Friday, April 6, 2007

Thanks For the Assist

Week 12 - March 18-24

Okay, so you’re sitting with some friends at a Bible study, you’ve just made a great point quoting a passage you vaguely remember from Sunday School and everyone is impressed. Then it happens. Someone says, “Really? Where is it that in the Bible?”

You turn to the back of your big study Bible, praying with the turn of each page that you’ll find it in the concordance. Your prayer is answered - it’s there. You look up the passage and sure enough - you remembered it correctly. Your reputation as a great theologian remains intact. You offer a silent word of thanks to God as the discussion continues. But who else should you thank?

Hugo de Sancto Charo, Hugh of St. Cher, was born in the village of St. Cher, near Vienne, France sometime about the year 1200 (we’re not exactly sure
). After studying philosophy, theology, and jurisprudence in Paris, he entered the Order of St. Dominic in 1225. He soon developed a reputation for being adept at any task given to him and, as a result, became the confidant and adviser of several bishops, and the trusty envoy of Gregory IX to Constantinople in 1233. When the pope needed someone to reform one of the Catholic orders, the Carmelite rule and liturgy (order of service), it was scholar Hugh chosen to do the job. In 1244 Hugh became the first Dominican raised to the rank of Cardinal.

But the lasting legacy of Hugh of St. Cher is his body of scholarly work, including the "Correctorium Hugonis" known today as the "Correctorium Praedicatorum", a correction of numerous inaccuracies in the Latin Vulgate, the official Bible of the day. He also initiated a project involving 500 Dominican scholars to create the firs
t ‘verbal index of Holy Writ’ of the scriptures; what we call a ‘Bible concordance.’

According to the Catholic Encyclopedia, “It contained no quotations, and was purely an index to passages where a word was found. These were indicated by book and chapter (the division into chapters had recently been invented by Stephen Langton, Archbishop of Canterbury) but not by verses, which were only introduced by Robert Estienne in 1545. In lieu of verses, Hugo divided the chapters into seven almost equal parts, indicated by the letters of the alphabet, a, b, c, etc.” A few years later English Dominicans would add quotations of the passages themselves to the work, greatly increasing its usefulness as an aid to preaching.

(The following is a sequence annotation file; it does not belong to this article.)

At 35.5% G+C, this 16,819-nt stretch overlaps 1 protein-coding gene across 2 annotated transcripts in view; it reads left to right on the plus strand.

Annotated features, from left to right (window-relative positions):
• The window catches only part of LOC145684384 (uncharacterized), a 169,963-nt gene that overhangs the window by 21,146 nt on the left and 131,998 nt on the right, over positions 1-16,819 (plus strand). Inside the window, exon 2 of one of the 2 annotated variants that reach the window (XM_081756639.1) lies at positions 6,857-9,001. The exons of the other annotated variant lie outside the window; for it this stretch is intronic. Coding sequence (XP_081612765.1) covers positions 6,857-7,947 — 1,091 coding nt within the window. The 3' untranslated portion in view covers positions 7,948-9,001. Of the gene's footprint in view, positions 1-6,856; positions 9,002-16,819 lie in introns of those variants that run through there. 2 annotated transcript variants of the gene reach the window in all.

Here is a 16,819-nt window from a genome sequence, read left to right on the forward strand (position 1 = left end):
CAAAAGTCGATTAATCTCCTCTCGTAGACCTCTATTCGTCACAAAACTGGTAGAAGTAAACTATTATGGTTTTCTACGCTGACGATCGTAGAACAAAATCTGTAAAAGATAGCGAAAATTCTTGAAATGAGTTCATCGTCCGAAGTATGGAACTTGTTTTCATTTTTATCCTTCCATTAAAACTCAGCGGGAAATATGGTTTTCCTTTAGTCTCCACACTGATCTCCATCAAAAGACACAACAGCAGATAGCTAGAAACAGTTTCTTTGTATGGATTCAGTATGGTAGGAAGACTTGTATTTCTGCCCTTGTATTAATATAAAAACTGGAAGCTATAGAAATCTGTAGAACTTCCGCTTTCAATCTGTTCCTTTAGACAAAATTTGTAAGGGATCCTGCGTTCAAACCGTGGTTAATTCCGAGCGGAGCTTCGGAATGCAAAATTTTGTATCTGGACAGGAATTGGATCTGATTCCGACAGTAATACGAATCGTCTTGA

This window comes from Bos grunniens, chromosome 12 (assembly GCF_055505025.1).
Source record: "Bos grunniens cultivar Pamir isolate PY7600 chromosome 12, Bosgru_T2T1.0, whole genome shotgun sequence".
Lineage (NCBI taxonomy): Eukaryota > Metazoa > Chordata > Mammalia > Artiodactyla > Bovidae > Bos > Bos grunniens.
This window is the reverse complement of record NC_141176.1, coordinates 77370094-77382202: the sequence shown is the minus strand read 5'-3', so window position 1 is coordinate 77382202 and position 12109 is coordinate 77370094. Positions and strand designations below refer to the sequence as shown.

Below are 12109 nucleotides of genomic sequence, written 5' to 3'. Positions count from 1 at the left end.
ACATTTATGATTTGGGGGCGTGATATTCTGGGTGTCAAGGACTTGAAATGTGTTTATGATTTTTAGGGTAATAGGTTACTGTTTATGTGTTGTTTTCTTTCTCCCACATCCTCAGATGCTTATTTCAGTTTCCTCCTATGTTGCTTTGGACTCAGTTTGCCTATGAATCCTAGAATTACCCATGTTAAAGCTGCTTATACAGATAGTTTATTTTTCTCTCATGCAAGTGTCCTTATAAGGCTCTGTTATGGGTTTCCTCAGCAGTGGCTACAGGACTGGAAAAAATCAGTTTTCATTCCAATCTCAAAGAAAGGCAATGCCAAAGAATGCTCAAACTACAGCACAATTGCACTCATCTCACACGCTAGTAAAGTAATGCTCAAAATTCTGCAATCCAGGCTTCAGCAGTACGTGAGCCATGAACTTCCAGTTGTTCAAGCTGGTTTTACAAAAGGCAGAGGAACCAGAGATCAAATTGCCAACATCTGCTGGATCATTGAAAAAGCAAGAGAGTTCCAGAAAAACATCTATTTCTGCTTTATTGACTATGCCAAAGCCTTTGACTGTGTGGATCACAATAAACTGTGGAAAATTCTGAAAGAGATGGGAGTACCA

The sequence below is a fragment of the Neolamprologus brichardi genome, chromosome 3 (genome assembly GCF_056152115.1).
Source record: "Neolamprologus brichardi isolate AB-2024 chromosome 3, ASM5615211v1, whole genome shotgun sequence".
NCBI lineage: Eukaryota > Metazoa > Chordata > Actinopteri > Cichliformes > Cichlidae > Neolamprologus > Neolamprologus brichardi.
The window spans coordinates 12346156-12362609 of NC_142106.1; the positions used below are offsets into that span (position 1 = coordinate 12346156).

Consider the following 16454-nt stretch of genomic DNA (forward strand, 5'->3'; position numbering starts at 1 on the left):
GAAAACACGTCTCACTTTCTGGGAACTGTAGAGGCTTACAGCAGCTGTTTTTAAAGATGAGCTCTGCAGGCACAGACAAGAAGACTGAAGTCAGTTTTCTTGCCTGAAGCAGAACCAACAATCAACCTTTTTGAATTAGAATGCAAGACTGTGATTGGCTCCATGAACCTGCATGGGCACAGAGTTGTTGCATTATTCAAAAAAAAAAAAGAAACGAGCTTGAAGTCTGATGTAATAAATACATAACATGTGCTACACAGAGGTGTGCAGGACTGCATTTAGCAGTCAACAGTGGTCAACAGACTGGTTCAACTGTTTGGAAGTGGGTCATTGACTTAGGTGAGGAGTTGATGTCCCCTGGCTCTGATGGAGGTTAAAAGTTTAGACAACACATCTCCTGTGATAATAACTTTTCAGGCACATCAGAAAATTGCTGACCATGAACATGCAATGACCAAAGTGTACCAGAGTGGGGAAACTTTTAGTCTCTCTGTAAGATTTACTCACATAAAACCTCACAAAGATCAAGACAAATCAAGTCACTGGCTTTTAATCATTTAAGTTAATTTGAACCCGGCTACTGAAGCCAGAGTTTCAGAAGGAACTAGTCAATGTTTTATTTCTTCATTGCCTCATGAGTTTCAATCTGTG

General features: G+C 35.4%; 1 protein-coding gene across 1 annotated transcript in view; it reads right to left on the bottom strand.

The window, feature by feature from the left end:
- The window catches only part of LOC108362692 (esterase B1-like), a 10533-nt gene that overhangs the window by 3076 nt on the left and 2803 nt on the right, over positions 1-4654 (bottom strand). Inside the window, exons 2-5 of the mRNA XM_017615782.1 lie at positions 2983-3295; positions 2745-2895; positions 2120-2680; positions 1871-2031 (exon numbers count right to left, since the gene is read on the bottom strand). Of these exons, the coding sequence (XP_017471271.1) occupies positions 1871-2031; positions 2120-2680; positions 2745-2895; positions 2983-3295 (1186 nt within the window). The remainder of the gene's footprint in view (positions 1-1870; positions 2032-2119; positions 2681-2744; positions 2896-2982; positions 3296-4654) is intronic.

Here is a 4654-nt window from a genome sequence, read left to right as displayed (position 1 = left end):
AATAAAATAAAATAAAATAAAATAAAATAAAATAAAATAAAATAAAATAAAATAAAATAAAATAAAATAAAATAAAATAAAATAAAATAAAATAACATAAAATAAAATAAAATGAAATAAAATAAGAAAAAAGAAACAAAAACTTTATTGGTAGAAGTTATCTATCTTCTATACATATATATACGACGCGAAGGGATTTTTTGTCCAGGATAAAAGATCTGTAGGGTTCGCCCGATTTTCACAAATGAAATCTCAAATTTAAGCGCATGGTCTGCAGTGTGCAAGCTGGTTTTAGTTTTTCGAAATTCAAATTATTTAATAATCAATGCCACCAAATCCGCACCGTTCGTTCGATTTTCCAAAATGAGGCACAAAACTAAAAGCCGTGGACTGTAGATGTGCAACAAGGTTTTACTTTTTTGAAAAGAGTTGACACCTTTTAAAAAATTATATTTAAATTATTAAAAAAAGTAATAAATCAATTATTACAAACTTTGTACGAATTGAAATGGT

Hugh created many other works including the prologues to many b
ooks of the Bible (one for the book of Amos is pictured). His third hugely ambitious work was a commentary on the entire Bible that was still in use 500 years after his death. That death took place at a Dominican monastery in Orvieto (Italy), March 19, 1263 – 744 years ago this week.

Other events that took place this week - March 18-24.

March 18, 1314 - Thirty-nine Knights Templar are burned at the stake in Paris, accused of sodomy, blasphemy, and heresy. Created to protect pilgrims going to the Holy Land, they had become wealthy after the crusades. At the time few others besides Dante championed the innocence of the oft-maligned military order. Today most scholars now agree that the worst of the accusations against the order were likely inspired by jealously.

March 20, 1852 - Abolitionist Harriet Beecher Stowe, daughter of famous Congregational minister Lyman Beecher, publishes Uncle Tom's Cabin (which had been serialized in an anti-slavery newspaper). The book sold one million copies and was highly influential in arousing anti-slavery sentiment. So connected to the events of the day was this book that Abraham Lincoln is reputed to have said upon meeting Stowe in 1863: "So you're the little woman who wrote the book that made this great war!"

March 21, 1747 - After surviving a week long storm that nearly destroyed his ship, slave trading sea captain John Newton dramatically converts to Christianity. He would later write what is arguably the world’s most well-known hymn "Amazing Grace".

March 22, 1818 - The last time Easter fell on its earliest possible date. The Council of Nicea (325) declared that Easter was to be celebrated on the Sunday after the first full moon following the Spring equinox. This meant the date of Easter would always fall between March 22nd and April 25th. March 22 therefore, is the earliest date on which Easter can fall. Since there is seldom a full moon on March 21st, Easter does not often fall on the 22nd. The last time it did was in 1818. During the twentieth century, it never fell on this day. Next year the full moon will fall on Mar. 21, but it will be a Friday so Easter will fall on the 23rd.

March 23, 1540 - Waltham Abbey in Essex becomes the last monastery in England to transfer its allegiance from the Catholic Church to the newly established Church of England.

March 24, 1980 - Roman Catholic archbishop, and Nobel Prize nominee, Oscar Romero, a vocal opponent of the San Salvador military, is assassinated while saying mass. Several men, believed to be part of a death squad, were arrested for the murder but were later released.

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